Posted by Larry Kenneth Hurt

Five ways you can get paid as a family caregiver

Five ways you can get paid as a family caregiver

The United State has about 40 million people who are either full or part-time caregivers for a family member.  Unfortunately, most of these caregivers have to reduce their work hours or go as far as quitting their jobs to provide care for a member of their families. As a result, most of them lose their post in their career or get a cut in their retirement or social security benefit. It is reported by AARP that these caregivers spend an average of $7000 every year on out of pocket cost to take care of family members. The price for patients with dementia exceeds $10,000 yearly.

But there are ways for caregivers to legally get paid for providing care to a disabled or aging family member whether they previously had jobs or not.

1. CAREGIVERS CONTRACTS

Caregiver contract is known as eldercare contract, personal care agreement, a caregiver contract is an agreement among family members, to ensure that an individual for a family member is compensated, especially if he or she had to let go of their job to provide care to an older adult.

Here are some gains of drawing up such contracts:

1. Clarity over caregiving functions: The care recipient may be a wealthy person, either from a lifetime of productive work or from other means. There is no ambiguity left when it relates to compensating the caregiver. Members of the family could agree to contribute a resource to pay a family member to provide the care.

2. VETERANS BENEFITS (VD HCBS), OR CASH and COUNSELLING

The Veteran Administration (VA) offers its qualified vets are various supportive and financial programs. The concerned program in this regard is called Veteran-Directed Home and Community-Based Services (VD-HCBS) that especially pay family members to work as caregivers for a loved one at home. It is also known as Cash and Counseling for Veterans. The program permits Vets to choose their caregiver rather than the care at VA facilities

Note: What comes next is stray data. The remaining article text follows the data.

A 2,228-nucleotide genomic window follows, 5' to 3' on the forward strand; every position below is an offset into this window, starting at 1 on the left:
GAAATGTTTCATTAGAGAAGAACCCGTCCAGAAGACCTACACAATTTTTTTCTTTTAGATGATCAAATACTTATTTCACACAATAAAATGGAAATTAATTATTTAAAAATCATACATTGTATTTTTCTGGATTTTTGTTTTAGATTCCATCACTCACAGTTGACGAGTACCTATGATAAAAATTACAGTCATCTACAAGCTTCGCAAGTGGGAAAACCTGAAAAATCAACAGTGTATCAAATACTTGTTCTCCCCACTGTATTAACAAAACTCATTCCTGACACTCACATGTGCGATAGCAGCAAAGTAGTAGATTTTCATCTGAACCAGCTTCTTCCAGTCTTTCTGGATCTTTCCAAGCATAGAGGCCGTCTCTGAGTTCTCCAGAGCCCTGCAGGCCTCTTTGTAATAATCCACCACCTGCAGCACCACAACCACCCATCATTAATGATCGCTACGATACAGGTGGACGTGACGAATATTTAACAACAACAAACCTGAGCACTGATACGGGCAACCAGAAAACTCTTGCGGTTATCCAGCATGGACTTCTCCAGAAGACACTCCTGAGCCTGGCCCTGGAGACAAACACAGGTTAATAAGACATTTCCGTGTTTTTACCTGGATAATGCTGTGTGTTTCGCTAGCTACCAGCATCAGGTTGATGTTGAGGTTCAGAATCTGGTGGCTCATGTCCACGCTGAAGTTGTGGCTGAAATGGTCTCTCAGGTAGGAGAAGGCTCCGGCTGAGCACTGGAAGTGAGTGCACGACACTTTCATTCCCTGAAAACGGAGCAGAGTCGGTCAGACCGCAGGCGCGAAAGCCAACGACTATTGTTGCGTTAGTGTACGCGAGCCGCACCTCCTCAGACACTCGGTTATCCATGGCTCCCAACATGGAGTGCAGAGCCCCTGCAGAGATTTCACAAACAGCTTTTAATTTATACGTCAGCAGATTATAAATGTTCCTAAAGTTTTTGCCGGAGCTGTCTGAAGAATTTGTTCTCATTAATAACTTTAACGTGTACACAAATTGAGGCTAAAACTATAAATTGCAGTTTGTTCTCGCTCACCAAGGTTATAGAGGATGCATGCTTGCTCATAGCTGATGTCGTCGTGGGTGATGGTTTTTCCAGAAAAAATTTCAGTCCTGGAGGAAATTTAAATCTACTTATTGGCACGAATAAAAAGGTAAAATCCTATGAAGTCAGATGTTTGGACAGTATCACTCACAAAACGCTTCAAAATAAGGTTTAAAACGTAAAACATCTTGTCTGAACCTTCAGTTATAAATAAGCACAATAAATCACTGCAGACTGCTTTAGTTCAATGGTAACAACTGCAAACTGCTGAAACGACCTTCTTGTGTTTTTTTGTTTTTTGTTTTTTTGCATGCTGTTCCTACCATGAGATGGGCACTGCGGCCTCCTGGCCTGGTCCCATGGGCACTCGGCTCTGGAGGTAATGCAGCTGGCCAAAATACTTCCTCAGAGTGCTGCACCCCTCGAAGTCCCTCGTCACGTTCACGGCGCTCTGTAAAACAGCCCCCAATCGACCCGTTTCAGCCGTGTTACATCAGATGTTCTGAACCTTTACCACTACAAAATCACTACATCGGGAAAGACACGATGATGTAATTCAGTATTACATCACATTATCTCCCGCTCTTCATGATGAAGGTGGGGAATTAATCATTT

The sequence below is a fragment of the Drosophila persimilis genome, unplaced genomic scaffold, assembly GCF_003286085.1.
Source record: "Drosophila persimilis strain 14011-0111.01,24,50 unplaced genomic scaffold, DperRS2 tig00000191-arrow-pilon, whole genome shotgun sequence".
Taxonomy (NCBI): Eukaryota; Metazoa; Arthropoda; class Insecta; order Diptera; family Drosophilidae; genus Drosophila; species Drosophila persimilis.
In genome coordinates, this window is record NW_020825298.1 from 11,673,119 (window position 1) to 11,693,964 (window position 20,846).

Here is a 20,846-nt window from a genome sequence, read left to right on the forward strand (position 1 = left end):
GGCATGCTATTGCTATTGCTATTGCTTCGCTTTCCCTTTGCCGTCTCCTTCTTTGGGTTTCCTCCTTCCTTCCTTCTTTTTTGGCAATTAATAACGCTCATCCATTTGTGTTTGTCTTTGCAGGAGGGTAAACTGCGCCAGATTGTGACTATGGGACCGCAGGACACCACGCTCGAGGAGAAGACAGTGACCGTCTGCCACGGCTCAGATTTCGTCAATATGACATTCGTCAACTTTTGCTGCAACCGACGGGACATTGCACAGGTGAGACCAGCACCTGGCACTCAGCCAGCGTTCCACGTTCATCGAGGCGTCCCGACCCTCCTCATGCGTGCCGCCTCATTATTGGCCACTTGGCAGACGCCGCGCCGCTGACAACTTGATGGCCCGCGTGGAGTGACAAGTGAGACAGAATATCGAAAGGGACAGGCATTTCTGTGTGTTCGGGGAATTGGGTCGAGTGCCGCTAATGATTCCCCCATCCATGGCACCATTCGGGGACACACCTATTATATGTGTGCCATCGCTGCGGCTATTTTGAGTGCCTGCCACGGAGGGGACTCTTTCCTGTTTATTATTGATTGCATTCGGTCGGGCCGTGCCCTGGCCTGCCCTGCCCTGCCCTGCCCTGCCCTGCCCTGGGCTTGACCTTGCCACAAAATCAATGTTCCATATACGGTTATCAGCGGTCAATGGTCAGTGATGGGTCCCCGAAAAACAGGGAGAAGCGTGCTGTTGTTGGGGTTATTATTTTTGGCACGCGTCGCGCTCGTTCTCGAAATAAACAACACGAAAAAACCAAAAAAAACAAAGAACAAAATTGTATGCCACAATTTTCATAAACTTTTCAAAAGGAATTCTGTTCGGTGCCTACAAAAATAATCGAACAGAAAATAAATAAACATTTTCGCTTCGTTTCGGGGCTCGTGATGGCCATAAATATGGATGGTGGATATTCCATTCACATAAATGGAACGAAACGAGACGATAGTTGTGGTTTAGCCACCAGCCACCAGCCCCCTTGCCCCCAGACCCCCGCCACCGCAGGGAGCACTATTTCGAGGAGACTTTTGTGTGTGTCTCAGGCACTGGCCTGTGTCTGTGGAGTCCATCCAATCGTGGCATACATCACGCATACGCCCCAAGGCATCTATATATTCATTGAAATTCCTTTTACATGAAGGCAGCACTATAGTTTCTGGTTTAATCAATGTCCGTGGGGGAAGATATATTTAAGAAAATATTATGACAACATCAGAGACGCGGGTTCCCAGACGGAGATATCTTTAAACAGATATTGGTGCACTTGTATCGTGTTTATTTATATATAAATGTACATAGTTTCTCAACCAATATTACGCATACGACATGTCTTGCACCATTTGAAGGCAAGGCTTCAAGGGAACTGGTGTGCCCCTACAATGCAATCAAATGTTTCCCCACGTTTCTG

This is how it works:

The qualified recipient must get care in their homes, in their caregiver home or in independent living communities of the types that offer no support. Qualification under this law that is passed in 2010 is exclusive to veterans who got injured in a military conflict after September 11, 2001. Alongside a VA advisor, the vet must come up with an extensive "Care Plan" with a budget, needed care tasks and details concerning the family caregiver. The Care Plan may require various modification before it is approved.

3. MEDICAID FUNDED PROGRAMS (INCLUDING CDPAP)

This is another means to get paid for taking care of a family member, provided your state of residence has a Medicaid-type program that meets your needs for which your loved one is eligible. 

Consumer Directed Personal Assistance Program (CDPAP) is a Medicaid-funded program that permits care recipient to hire almost any caregiver of their choice, including the family member currently providing the care.

These are means of getting some benefit from this program:

To be qualified, your love one must already be part of Medicaid Program, need home care, be in control of their affair or have an assigned representative, i.e., an attorney.

4. LONG-TERM CARE INSURANCE

If your loved one in the past has bought a long-term care insurance policy of the kind that pays for home care, then you are suitable to get the following. If it is required by the plan that the in-home care be done by a licensed home care agency, then you and your family can reach out to the nearest home care agency, and you will be gladly received.  You will be issued a caregiver contract if the policy is not restricted to licensed home care.

5. INDIRECT PAYMENT VIA A TAX CREDIT

You are not being paid to take care of your family member, but you may be as well using your private saving for expenses relating to your loved one. 

The IRS Tax Credit for Caring acts gives qualified family members privilege to get a tax credit equal to 30% of their expenses outlaid on behalf of a family member one over $2,000 yearly, up to a maximum credit of $3,000 annually.

To be qualified for this, you need to be directly related to the care recipient. You need to help an individual of any age with physical or mental disabilities, you need to have correctly documented the expenditures, and you need to have earned a taxable income of a minimum of $7,500 for the particular year in which you claim a tax credit.

Larry Kenneth Hurt
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